The panels in this triptych (painting in three parts) show a garden with fruit trees, cypresses and other, unidentifiable trees planted in careful rows. Daisies, buttercups, violets and lilies of the valley carpet the foreground.
In the centre panel, we see an elaborate building filled with dazzling light suggestive of paradise. The Virgin Mary sits on a round table, reading, with the naked Christ Child on a cushion at her feet. He holds a small bird in one hand. They are accompanied by four female saints, including Saint Catherine with her wheel and sword, and possibly Saints Barbara and Dorothy.
Saint John the Baptist appears on the left wing with his emblem of a lamb. In the background walk Saint Agnes, with her lamb, and Saint Agatha, carrying the pincers with which she was tortured for her Christian faith. On the right is Saint John the Evangelist holding his emblem, a chalice, which he is blessing with his other hand.
This painting seems to show a kind of celestial garden party. We see a ‘paradise’ garden with fruit tree, cypresses and other, unidentifiable trees planted in careful rows. Daisies, buttercups, violets, stocks and lilies of the valley carpet the foreground.
In the centre panel we see an elaborate building, vaguely resembling a Gothic church, with pinnacles and balustrades. It is filled with a dazzling light suggestive of paradise. On the grass in front of the building is an ornamental fountain with a group of angels and female saints seated around it; some of them hold musical instruments. The Virgin Mary sits on a round table, reading, with the naked Christ Child on a cushion at her feet; he holds a small bird in one hand.
On the left is Saint Catherine, in red and green; you can just see the wheel on which she was tortured, now broken, poking out from under her skirts. She holds out the wedding ring of her ‘mystic marriage’ with Christ (a way of visualising her spiritual union with him, as in The Virgin and Child with Saints Catherine and Barbara). Behind her may be Saint Barbara, with whom she was often paired in medieval and Renaissance art. On the right, one figure, possibly Saint Dorothy, holds pink and white roses in her skirt and shares them with another saint. The three seem to be making a coronet of fruit and flowers: on the table is a circlet, a reel of thread, rose petals and cherries. Saint Barbara was occasionally shown holding or making coronets or garlands, while Saint Dorothy sent a flower-scented headdress to a pagan lawyer who asked her for flowers from her bridegroom’s garden as she was on her way to be executed.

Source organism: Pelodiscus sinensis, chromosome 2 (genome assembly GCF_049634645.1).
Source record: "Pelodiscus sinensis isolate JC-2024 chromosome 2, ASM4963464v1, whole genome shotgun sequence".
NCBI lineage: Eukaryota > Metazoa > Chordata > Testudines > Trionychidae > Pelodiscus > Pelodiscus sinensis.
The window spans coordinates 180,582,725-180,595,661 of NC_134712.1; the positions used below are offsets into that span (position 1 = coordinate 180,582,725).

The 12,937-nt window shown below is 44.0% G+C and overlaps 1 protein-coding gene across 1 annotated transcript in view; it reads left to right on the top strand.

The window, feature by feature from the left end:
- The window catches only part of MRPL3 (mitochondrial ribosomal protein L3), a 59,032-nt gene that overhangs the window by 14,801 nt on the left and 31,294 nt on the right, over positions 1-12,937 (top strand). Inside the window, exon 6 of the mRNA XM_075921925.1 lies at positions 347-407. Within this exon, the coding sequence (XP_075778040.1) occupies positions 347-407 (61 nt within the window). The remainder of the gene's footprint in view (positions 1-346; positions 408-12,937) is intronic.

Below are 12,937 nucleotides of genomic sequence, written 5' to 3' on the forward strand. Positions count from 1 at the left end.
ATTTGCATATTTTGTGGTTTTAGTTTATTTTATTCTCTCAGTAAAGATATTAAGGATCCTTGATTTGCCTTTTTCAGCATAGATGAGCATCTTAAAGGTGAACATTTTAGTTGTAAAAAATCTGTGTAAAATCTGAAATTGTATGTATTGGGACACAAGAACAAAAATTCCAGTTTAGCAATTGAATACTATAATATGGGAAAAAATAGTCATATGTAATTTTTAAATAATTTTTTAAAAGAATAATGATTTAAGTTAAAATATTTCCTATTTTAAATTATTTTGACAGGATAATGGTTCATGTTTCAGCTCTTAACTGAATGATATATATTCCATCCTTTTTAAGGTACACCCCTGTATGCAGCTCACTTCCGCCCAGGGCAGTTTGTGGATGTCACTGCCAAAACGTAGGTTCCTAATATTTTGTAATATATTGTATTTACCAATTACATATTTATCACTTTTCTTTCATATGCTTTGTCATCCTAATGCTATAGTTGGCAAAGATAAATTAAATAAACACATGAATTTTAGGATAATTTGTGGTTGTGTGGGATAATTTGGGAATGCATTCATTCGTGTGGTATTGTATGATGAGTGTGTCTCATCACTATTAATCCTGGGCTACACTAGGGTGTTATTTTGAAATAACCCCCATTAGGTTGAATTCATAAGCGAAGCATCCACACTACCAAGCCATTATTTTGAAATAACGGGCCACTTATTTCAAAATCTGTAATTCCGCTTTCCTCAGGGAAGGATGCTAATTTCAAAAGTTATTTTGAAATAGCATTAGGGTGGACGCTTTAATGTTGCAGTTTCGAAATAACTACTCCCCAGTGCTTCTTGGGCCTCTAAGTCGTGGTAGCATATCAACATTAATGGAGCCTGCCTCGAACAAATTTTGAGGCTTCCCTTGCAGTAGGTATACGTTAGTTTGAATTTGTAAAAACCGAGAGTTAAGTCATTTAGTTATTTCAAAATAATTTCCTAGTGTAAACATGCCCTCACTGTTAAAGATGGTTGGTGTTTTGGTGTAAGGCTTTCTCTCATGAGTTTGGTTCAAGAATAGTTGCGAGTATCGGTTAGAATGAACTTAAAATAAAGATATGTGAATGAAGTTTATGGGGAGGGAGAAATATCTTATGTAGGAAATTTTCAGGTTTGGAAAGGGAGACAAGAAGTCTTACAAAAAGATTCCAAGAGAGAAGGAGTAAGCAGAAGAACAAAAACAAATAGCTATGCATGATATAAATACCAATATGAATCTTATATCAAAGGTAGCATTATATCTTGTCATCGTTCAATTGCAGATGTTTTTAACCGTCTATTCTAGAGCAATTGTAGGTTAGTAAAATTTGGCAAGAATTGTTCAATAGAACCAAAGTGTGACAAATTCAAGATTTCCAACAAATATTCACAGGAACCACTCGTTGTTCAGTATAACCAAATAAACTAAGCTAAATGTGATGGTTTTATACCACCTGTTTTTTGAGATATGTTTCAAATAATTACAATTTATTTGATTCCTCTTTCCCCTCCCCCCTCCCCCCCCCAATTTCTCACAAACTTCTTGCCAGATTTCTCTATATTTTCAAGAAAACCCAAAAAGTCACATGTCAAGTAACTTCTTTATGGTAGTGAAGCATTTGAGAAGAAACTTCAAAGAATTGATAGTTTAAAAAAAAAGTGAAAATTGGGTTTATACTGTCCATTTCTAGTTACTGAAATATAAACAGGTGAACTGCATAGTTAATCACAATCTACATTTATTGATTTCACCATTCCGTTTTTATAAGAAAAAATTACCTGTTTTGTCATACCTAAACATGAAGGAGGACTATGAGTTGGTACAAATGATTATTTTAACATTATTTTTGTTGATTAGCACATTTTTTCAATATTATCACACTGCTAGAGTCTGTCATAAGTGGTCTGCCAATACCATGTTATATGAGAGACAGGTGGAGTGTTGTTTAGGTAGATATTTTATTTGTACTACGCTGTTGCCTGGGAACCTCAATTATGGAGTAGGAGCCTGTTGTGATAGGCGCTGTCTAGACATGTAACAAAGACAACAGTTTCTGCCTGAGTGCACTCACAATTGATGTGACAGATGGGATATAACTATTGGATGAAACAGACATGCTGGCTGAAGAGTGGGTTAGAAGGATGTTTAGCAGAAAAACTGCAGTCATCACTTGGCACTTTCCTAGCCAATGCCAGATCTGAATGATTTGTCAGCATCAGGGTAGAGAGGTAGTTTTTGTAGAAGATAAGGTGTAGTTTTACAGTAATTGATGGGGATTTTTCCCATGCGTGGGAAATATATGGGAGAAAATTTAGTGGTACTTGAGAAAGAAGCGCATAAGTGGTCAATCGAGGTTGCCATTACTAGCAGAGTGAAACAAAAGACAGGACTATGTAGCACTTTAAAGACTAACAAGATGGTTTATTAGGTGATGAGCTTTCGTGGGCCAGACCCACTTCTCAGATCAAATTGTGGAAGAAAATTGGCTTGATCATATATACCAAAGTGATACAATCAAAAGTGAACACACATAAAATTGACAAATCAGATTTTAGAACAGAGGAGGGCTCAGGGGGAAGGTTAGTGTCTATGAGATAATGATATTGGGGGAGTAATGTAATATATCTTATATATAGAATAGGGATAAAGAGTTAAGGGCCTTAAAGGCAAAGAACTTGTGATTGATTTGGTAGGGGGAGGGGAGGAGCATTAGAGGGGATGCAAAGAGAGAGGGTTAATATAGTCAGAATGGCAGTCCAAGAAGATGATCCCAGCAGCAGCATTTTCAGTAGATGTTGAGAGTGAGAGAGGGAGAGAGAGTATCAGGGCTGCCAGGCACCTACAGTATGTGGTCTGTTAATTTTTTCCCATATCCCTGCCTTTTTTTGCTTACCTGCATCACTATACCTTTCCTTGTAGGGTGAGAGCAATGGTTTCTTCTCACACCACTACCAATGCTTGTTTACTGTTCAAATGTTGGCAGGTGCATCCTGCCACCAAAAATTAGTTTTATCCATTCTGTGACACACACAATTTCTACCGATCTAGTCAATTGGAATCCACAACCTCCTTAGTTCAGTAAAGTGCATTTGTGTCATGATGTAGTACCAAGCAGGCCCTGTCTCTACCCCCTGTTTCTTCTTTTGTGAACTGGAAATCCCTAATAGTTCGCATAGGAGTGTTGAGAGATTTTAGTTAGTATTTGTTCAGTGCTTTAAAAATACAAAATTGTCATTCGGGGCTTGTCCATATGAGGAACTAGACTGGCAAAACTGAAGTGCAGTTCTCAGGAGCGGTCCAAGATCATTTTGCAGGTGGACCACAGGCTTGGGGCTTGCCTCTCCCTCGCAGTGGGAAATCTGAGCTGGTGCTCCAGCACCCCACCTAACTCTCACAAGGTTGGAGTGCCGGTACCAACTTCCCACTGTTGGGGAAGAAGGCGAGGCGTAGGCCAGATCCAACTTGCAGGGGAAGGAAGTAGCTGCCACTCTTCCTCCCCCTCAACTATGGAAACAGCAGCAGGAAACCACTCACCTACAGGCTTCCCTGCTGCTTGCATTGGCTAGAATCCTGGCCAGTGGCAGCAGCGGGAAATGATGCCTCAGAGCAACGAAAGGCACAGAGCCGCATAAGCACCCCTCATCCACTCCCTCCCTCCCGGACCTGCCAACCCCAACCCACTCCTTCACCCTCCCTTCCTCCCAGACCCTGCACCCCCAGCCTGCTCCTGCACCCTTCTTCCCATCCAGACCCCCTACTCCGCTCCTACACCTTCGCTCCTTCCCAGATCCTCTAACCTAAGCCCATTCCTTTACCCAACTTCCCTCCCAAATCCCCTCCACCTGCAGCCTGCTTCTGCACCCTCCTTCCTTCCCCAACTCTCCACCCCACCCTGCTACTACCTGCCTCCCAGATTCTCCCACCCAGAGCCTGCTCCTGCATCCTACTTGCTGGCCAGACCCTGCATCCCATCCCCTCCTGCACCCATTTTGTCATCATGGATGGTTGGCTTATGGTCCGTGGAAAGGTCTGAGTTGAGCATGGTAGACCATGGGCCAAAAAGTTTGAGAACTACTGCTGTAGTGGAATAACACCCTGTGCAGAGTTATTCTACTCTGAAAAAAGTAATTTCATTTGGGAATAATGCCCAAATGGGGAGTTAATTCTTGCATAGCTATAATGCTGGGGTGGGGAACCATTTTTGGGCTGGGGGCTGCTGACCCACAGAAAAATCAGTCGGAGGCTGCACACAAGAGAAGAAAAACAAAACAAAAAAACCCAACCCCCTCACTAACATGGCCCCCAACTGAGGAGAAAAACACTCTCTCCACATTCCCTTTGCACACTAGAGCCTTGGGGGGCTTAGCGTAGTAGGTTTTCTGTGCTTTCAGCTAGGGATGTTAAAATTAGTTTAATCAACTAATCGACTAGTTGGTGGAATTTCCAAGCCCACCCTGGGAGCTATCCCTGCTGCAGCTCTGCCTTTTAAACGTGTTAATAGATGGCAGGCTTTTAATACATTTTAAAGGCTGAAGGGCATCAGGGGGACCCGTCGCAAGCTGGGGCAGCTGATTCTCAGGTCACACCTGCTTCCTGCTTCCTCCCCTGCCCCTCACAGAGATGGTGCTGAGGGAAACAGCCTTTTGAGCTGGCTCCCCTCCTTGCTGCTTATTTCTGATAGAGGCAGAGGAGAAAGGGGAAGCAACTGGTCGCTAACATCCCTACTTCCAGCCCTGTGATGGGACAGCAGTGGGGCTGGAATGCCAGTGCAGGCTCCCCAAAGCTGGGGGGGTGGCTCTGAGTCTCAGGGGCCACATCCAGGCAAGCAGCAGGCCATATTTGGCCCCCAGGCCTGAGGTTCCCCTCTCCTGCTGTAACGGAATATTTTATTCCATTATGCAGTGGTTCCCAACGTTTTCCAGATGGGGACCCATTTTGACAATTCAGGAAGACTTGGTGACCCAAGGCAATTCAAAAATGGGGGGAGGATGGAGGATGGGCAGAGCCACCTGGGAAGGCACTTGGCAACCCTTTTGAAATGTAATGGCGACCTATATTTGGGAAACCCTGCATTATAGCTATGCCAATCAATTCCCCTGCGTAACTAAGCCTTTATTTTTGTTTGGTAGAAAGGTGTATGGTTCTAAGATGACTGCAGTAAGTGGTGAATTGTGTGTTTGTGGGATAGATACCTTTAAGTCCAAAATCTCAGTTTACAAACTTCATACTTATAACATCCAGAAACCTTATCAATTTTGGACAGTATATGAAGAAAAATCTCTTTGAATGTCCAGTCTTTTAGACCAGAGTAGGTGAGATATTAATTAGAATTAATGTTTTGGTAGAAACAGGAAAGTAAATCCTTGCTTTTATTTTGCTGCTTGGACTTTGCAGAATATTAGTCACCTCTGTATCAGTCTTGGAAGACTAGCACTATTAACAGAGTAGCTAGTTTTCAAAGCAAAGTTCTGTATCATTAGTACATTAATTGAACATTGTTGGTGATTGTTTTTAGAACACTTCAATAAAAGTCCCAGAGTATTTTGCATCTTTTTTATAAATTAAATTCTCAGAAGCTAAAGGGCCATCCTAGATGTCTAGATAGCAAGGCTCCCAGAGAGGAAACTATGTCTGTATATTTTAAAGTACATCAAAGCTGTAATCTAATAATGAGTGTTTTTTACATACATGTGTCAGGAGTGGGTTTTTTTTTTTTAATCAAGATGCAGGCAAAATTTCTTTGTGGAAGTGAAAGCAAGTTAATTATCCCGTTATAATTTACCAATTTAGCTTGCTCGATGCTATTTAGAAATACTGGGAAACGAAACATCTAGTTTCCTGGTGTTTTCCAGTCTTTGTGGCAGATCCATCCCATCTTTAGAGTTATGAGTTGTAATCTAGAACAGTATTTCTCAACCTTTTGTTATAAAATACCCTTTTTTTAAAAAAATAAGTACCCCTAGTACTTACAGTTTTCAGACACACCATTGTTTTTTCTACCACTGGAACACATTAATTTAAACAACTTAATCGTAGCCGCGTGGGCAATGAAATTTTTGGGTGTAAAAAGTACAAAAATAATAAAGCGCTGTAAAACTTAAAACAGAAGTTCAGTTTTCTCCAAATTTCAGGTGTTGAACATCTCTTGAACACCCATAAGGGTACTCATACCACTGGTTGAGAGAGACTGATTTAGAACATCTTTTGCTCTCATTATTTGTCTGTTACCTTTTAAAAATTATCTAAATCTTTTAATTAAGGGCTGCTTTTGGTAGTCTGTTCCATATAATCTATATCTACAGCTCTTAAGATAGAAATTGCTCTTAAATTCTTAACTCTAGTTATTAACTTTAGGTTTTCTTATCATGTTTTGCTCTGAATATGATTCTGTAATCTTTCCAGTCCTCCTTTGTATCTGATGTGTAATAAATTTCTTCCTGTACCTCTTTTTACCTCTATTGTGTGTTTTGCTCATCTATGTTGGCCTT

Saint John the Baptist appears on the left wing with his emblem of a lamb. In the background walk two early Christian martyrs, Saint Agnes, with her symbol of a lamb (a pun on her name, which resembles agnus, the Latin word for a lamb). Next to her is Saint Agatha. She carries pincers which hold one of her own severed breasts, torn off as she was tortured for her Christian faith. On the right wing is Saint John the Evangelist holding his emblem, a chalice, which he is blessing. Behind him two angels stand under the trees, while a female saint picks roses and gathers them into the folds of her garment.
The artist has taken many ideas from The Virgin and Child with Saints and Donors (The Donne Triptych) and other paintings by Hans Memling. He could be a follower of Quinten Massys who clung to an affection for Memling’s work, and did not embrace all the innovations of Massys and Jean Gossart. The panels in this triptych once had arched tops, possibly like a larger related painting that is now in the Escorial, Madrid.
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